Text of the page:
Towing has become an essential need in the lives of motorists. Statistics from the AAA show that a car breakdown is experienced in one of every five drivers every day. Many people have used the towing services although most may not know the interesting history of towing. Here is a look at that inspiring history. Towing has existed with the existence of vehicles. However, questions always arise as to how vehicles were towed before the tow truck.
Ernest Holmes Experience
Back in 1916, a driver of one of the best car models at that time, a Ford T, swerved off the road and crashed in a creek in Tennessee. One mechanic, Ernest Holmes happened to be in the neighborhood as this was his home area. He mobilized other men to give a helping hand in getting the car out of the creek which proved to be a very difficult task for the team of men. The only available tools they could use were wood, rope, and bricks. It took eight men several hours to accomplish the task.
First Tow Truck in the History of Towing
Following the incident, he thought of developing a wrecker which would make such rescues easier in future. Holmes developed the first wrecker prototype but when he put it to test, it failed to get the job done. In 1919 he developed an improved model after realizing that the wrecker needed to be supported y outriggers for stability. When put to test, it took ten men about eight hours to remove a car from a water trap.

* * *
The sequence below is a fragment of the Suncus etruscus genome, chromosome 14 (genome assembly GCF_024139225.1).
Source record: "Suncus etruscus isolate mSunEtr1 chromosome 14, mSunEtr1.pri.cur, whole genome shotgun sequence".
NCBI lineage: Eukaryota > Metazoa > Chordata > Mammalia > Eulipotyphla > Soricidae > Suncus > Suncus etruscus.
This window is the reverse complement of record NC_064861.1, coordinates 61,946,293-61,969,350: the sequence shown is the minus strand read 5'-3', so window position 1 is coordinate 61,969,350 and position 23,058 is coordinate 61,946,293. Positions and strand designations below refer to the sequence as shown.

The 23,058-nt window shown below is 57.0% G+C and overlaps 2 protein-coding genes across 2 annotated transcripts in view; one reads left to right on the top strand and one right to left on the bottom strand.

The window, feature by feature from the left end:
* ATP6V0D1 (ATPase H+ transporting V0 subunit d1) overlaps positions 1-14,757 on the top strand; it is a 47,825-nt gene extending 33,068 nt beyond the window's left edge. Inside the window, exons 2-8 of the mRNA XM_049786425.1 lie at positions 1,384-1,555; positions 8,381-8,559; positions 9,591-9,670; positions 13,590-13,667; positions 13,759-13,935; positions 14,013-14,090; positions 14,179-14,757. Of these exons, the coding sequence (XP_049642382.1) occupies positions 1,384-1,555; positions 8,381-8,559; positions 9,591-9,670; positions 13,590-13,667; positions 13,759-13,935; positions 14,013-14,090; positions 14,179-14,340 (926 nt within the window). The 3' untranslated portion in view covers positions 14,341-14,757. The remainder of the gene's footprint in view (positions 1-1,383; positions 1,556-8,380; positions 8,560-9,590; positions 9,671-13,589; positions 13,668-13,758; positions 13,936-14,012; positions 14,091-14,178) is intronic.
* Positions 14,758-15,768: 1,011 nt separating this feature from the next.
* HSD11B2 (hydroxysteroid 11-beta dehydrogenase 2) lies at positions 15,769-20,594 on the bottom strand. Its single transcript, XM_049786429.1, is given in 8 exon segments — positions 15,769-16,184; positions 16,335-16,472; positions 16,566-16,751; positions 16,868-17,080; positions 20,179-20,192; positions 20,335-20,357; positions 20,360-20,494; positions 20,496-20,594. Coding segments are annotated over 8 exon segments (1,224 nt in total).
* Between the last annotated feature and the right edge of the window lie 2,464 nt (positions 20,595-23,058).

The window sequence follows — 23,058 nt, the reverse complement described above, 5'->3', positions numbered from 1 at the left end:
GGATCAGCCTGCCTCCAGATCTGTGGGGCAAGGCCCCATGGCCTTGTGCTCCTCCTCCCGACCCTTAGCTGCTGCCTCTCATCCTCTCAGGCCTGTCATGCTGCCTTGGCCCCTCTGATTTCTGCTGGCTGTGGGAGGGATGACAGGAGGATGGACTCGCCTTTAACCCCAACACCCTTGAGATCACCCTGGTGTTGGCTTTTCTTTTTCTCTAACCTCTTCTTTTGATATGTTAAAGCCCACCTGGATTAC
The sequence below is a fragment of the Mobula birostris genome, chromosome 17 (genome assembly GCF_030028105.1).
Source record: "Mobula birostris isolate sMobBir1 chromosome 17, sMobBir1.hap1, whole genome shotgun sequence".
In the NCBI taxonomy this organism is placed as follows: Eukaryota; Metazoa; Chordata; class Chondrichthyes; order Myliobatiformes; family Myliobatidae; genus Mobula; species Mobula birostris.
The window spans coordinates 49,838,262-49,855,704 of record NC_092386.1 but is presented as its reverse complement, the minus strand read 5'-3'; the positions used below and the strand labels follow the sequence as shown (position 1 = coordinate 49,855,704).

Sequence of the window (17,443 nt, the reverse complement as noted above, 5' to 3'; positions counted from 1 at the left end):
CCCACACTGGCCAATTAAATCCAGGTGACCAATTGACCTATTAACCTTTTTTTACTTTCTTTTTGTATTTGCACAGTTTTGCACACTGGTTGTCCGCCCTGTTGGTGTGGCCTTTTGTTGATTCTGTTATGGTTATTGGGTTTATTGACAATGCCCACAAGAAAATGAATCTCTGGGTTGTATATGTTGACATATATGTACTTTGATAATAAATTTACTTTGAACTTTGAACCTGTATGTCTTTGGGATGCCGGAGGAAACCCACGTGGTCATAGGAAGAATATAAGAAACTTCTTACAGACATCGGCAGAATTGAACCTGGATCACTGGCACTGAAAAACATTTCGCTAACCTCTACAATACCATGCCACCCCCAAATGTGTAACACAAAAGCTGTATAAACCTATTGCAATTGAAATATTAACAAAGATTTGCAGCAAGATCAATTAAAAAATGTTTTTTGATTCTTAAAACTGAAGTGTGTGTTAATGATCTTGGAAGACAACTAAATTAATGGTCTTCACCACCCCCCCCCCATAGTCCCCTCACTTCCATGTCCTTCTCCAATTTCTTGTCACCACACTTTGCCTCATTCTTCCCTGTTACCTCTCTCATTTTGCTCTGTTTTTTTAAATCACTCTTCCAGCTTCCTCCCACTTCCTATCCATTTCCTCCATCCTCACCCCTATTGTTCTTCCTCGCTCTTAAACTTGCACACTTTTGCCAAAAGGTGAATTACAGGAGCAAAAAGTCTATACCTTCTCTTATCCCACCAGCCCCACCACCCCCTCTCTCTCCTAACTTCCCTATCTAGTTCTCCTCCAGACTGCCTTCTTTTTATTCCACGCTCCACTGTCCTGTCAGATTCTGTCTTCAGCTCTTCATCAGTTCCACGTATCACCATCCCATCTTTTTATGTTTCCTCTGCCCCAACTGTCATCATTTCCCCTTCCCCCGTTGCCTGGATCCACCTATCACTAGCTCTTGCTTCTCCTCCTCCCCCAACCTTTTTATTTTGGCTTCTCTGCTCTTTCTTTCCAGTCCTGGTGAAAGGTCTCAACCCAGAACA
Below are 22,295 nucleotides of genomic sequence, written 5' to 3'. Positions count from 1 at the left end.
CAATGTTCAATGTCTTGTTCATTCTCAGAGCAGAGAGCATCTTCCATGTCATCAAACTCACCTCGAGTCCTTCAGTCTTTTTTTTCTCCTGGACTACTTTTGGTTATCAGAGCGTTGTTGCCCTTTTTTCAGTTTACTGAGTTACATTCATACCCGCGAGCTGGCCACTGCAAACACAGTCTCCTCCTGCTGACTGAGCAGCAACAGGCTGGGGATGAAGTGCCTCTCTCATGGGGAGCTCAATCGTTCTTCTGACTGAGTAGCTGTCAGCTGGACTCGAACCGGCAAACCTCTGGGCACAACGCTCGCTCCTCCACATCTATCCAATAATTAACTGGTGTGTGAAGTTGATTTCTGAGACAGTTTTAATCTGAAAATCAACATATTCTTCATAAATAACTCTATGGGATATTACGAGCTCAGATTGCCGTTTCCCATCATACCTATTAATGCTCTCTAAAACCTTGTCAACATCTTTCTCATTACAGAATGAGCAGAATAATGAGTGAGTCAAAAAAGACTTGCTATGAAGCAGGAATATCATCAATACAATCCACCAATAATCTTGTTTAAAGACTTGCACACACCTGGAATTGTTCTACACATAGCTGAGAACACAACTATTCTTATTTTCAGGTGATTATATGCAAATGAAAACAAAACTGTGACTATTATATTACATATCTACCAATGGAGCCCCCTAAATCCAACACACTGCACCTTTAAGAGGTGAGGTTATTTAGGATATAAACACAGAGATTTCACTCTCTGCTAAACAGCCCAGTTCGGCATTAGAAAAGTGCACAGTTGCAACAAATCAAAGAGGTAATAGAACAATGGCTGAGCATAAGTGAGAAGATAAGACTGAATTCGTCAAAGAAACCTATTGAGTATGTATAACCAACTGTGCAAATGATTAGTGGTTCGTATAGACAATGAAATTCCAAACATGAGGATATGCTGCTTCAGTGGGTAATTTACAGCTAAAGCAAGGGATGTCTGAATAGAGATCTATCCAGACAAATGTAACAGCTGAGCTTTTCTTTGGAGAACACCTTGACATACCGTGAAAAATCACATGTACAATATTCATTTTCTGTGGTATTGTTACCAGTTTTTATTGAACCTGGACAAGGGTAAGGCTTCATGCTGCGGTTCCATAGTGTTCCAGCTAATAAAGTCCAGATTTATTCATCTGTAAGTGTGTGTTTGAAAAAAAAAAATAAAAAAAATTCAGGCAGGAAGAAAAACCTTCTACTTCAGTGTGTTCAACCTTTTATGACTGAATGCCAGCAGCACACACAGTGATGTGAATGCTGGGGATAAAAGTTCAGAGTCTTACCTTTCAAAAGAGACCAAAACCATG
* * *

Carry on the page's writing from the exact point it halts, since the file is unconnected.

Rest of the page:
Later in the year, a success story was written when a 485 outrigger was designed which could be attached to any vehicle. It was succeeded by the 685 whose cost ($685) made it fail. Another Locomobile coupled with the 485 Holmes’ design was developed in 1913. It was the most expensive tow truck at that time costing $6000. These early towing trucks utilized pulleys and hooks which aimed at reducing the effort used in towing. With the inventions in effect, it could take one man to accomplish what eight men struggled for hours to accomplish. After every few years, newer models of tow trucks could be developed with better equipment allowing the truck driver to have a better experience during towing.
Currently, towing is a high-tech industry experiencing the development of sophisticated and more efficient tow trucks such as the flatbed which is operated solely by electrical switches and hydraulic systems. Modern towing equipment combines better design, safety, and power with better towing techniques. These include wheel lifts, flatbeds, and integrated tow trucks.